While Peyron in his work focuses mostly on historical aspects of Imazighen, Cynthia J. Backer’s study Amazigh Arts in Morocco: Women Shaping Berber Identity offers an in-depth research of intersections of art, gender, and identity. Imazighen women established a balance between their own ancestral beliefs rooted in the sacred treatment of nature and Muslim influence. Their work portrays a high degree of harmony with nature, where freedom is an essence and intertwined with history which is full of beautiful and poetic legends and stories.

The interconnectedness of arts like tattooing, textiles, embroidery, and jewelry is a good illustration of ancestral power; embracing the past with the readiness to face the future. Through patterns and their symbolic language, one can learn much about Amazigh culture and history. For example, the triangle, a familiar visual symbol in Amazigh art, has been reused and redefined by AitKhabbash people, taking on new meaning in the context of their changes in lifestyle and reflecting the process of adaptation and creativity. In jewelry, it can indicate the comparison of a woman to a bird—especially a pigeon—with feathers symbolizing a nomadic way of living, indicating freedom and beauty. Later the symbol was adopted to reflect domestic life and became a sign of protection,home, and dwelling—reminiscent of a tent. The chevron motif used in tattoos and textiles not only reflects an intimate connection between home and structure but also symmetry and balance. Although tattooing is not as common today, women wear embroidered head coverings, demonstrating creative and dynamic artistic ability. For women, adorning the body and garments became a political act that mirrored the tension between Arab Islamic influence and Berber identity. The medium may change, but still, art serves as an illustration of social,political, and environmental dynamics. Baker shares an interesting fact in her study:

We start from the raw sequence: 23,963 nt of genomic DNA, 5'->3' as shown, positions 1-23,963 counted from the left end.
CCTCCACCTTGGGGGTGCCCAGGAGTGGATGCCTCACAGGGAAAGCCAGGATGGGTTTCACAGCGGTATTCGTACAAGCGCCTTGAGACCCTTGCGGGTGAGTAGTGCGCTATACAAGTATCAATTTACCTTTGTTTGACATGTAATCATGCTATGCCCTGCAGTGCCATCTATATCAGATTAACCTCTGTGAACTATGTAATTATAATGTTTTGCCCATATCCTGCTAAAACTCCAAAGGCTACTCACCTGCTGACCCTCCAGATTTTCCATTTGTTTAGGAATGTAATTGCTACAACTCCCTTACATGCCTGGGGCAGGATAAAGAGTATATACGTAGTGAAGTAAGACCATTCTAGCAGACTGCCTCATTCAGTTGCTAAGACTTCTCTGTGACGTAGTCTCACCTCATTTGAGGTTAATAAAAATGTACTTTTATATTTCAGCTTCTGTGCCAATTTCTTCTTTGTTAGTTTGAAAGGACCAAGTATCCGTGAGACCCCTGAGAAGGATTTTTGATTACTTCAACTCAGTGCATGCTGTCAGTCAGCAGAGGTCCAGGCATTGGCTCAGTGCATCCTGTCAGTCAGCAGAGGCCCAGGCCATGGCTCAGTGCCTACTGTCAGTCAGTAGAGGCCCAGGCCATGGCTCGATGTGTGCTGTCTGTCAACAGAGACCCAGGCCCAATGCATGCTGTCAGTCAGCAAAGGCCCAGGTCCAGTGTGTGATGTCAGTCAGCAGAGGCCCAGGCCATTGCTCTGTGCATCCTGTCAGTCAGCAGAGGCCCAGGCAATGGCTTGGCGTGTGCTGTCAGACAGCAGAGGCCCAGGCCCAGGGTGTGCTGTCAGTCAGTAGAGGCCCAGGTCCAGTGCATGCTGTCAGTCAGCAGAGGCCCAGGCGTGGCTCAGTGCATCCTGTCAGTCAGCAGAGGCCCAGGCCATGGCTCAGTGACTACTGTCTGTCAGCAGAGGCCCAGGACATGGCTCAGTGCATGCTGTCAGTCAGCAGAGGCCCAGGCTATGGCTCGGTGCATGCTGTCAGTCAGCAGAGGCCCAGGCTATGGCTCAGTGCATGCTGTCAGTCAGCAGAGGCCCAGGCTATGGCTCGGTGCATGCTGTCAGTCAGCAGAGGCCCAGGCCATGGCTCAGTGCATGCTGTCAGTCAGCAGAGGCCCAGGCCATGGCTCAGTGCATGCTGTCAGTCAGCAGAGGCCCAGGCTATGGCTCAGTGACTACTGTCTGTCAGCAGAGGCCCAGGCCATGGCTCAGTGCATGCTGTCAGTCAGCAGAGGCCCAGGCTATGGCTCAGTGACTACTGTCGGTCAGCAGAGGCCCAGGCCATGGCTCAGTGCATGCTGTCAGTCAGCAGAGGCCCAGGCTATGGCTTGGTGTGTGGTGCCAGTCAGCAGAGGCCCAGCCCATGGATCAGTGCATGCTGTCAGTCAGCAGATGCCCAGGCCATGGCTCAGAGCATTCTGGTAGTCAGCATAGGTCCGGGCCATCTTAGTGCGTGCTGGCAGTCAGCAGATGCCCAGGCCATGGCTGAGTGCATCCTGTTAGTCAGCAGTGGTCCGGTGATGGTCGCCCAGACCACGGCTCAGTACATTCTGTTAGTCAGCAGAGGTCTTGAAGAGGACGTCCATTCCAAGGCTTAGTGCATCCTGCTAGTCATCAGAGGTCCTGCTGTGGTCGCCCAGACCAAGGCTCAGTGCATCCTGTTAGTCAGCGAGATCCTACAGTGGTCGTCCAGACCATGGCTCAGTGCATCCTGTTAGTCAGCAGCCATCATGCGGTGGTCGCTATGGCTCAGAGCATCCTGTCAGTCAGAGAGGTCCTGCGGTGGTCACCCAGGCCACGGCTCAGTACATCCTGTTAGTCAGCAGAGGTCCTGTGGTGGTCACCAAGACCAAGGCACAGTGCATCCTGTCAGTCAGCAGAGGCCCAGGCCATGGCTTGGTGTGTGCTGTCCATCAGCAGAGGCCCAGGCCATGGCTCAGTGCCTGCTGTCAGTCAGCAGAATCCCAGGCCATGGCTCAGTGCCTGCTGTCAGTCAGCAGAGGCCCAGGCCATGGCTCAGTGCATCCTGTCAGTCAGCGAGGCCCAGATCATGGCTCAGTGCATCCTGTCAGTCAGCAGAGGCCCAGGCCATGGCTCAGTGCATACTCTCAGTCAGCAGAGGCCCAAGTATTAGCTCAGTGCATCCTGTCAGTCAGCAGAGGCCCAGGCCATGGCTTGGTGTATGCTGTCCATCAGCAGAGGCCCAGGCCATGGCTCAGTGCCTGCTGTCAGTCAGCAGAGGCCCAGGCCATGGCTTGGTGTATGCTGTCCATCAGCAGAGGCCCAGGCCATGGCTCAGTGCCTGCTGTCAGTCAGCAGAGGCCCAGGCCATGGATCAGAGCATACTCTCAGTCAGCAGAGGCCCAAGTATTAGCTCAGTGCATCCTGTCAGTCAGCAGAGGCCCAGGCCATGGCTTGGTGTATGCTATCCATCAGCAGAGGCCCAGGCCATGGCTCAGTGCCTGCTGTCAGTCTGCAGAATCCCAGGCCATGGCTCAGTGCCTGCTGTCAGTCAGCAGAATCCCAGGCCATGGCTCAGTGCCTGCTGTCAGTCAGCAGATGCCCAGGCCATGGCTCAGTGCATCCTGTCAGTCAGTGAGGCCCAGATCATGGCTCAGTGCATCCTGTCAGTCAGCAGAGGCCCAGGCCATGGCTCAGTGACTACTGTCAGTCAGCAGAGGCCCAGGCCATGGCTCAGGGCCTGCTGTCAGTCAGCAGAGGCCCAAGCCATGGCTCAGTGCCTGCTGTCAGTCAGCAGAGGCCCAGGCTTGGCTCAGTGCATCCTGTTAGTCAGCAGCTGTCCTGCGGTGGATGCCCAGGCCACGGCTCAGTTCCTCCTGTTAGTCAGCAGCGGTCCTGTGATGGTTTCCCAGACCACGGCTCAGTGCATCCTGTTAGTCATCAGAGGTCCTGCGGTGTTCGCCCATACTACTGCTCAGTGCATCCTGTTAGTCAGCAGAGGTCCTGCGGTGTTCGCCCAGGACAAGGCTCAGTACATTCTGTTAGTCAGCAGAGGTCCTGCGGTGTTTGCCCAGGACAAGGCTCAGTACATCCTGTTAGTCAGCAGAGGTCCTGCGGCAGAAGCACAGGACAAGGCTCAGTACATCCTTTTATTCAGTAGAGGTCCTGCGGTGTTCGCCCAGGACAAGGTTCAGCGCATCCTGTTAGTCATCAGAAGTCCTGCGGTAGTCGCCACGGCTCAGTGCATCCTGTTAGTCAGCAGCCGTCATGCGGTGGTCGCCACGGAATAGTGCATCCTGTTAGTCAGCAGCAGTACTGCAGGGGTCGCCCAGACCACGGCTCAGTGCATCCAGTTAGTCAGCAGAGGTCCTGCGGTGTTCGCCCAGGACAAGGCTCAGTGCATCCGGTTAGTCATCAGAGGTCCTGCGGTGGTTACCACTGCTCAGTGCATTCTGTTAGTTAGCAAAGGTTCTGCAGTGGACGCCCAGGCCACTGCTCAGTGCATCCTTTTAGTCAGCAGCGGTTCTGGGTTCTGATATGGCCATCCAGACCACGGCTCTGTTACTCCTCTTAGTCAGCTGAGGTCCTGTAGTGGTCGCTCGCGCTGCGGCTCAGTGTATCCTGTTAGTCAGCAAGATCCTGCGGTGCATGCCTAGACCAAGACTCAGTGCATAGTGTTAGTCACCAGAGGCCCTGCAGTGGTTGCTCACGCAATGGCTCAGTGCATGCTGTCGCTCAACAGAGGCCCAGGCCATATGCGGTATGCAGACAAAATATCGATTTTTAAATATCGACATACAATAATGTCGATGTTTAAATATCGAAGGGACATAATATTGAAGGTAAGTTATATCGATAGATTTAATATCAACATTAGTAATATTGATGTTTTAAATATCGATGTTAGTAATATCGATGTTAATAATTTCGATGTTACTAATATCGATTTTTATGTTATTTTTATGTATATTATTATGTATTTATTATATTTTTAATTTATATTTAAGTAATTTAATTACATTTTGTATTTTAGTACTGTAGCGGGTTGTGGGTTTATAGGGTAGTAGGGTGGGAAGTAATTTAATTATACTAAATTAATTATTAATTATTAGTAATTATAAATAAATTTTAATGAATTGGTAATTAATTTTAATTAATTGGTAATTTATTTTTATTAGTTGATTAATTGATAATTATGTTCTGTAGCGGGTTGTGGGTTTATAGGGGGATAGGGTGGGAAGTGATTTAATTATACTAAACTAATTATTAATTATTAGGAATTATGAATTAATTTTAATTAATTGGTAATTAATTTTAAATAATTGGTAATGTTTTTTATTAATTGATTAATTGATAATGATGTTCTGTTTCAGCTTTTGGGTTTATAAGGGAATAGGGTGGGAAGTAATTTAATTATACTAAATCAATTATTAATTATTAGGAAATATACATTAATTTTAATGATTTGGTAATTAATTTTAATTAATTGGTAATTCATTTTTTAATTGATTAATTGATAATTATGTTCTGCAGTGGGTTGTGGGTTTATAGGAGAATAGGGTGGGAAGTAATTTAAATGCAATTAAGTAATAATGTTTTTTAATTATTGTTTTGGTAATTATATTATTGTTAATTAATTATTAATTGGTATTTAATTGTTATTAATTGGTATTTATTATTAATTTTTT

For several generations prior to the 1970s, Ait Khabbash women had worn long sparsely decorated head coverings made from indigo-dyed cotton cloth as modesty garments. But then coinciding with the disappearance of tattoos, they began to embroider elaborate vegetal motifs on their indigo head coverings, demonstrating not only their artistic creativity but their negotiation between Islamic beliefs and indigenous definitions of women as the carriers of AitKhabbash identity. (63) This example shows that “artistic production not only reveals the complexity of women’s roles but also demonstrates women’s agency” (Becker 14). Art is not just a form of creative expression but also a proof of the power to influence various aspects of social, cultural, and political life.

There is so much more beyond the beautiful things infused with golden light. While visiting Morocco, if we move beyond the consumerist perceptions of cultural artifacts and engage more deeply with the stories embedded within them, we can learn so much from the Imazighen and Morocco.


Works Cited

Becker, Cynthia. Amazigh Arts in Morocco: Women Shaping Berber Identity. University of Texas Press. 2006.

Peyron, Michael. The Berbers of Morocco. A History of Resistance. Bloomsbury, I.B. Tauris. 2022.

Photos of Morocco by Natalie Velez. Idsva Residency. Morocco. January, 2024.